Math 3-6

Factor Connections

Hover to see how Factors connect to Emotion. Then click connected Factors to explore strategies related to multiple Factors.

Emotions are complex psychological states stemming from our positive and negative experiences. They can affect our minds and bodies and therefore can support or hinder learning. Feeling safe and accepted has particular impact on learning, as anxiety can overtax the brain, making it harder for a student to reason with numbers and solve math problems.

Main Ideas

Several aspects of Emotion can drive mathematical development:

  • Emotion knowledge, understanding the different kinds of emotions, develops in early childhood and contributes to academic success. As students get older, they develop the ability to recognize more complex emotional concepts and facial expressions, such as mixed emotions.
  • Emotion regulation is the ability to control emotional arousal in order to learn adaptive functioning (the ability to complete daily tasks, cope with changes in the environment, and function successfully in a classroom) and is an important aspect of social competence.
  • Mental health is the combination of our emotional and psychological well-being and adjustment. Emotions will fluctuate over time, so it is normal to experience both positive (e.g., excitement, joy) and negative (e.g., anxiety, depression) emotions. However, students who tend to experience more positive than negative emotions overall, and who are able to successfully manage and minimize stress, will have better overall psychological well-being.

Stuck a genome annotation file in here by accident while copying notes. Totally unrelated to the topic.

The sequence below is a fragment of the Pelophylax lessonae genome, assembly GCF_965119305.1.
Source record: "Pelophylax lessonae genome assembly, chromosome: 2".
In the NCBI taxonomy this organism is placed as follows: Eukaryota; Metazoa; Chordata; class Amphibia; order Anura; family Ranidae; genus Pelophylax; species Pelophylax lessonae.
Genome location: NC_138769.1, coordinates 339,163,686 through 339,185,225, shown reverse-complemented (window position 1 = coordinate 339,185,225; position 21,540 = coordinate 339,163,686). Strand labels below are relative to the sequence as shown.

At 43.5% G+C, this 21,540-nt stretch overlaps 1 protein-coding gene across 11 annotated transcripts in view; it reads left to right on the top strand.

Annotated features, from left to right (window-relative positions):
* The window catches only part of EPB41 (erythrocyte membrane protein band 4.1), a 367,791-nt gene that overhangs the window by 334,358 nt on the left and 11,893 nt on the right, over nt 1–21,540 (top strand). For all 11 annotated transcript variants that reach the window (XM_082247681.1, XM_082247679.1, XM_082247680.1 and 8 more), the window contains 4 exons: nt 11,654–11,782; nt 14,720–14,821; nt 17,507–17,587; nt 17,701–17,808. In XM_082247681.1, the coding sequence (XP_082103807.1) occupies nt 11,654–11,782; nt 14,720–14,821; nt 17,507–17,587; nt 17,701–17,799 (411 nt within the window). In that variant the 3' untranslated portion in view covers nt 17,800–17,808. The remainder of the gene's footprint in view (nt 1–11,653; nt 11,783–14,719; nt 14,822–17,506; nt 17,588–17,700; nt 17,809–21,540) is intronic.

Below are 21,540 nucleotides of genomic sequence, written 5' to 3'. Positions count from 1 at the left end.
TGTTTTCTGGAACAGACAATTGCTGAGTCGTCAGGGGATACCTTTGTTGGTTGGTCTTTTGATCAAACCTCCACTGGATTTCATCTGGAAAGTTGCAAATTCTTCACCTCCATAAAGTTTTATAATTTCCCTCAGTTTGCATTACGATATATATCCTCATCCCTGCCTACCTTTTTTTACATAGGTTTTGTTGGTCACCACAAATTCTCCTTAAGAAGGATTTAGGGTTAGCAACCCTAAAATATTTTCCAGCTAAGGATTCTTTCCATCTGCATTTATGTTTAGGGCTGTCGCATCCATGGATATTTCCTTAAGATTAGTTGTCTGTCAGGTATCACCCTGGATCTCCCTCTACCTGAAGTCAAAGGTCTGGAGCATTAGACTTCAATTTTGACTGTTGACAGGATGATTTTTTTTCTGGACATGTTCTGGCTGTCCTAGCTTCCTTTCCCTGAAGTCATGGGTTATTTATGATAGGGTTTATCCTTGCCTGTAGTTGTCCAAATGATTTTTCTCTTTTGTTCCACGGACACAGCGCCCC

Evidence suggests that Emotion knowledge is vital for Emotion regulation, and Emotion regulation impacts many academic skills, including the development of math skills.

Students' positive (e.g., enjoyment) or negative (e.g., frustration, anger) emotional reactions during and after they've completed math tasks can also contribute to their Math Mindset and Motivation to engage. Math anxiety is a specific Emotion associated with discomfort around doing math and can negatively impact math performance and self-efficacy. Math anxiety increases from about sixth grade to ninth grade, when it peaks. Guiding students to reframe their struggles with math as normal can help shift their mindsets and boost their self-efficacy.

Learn More

View References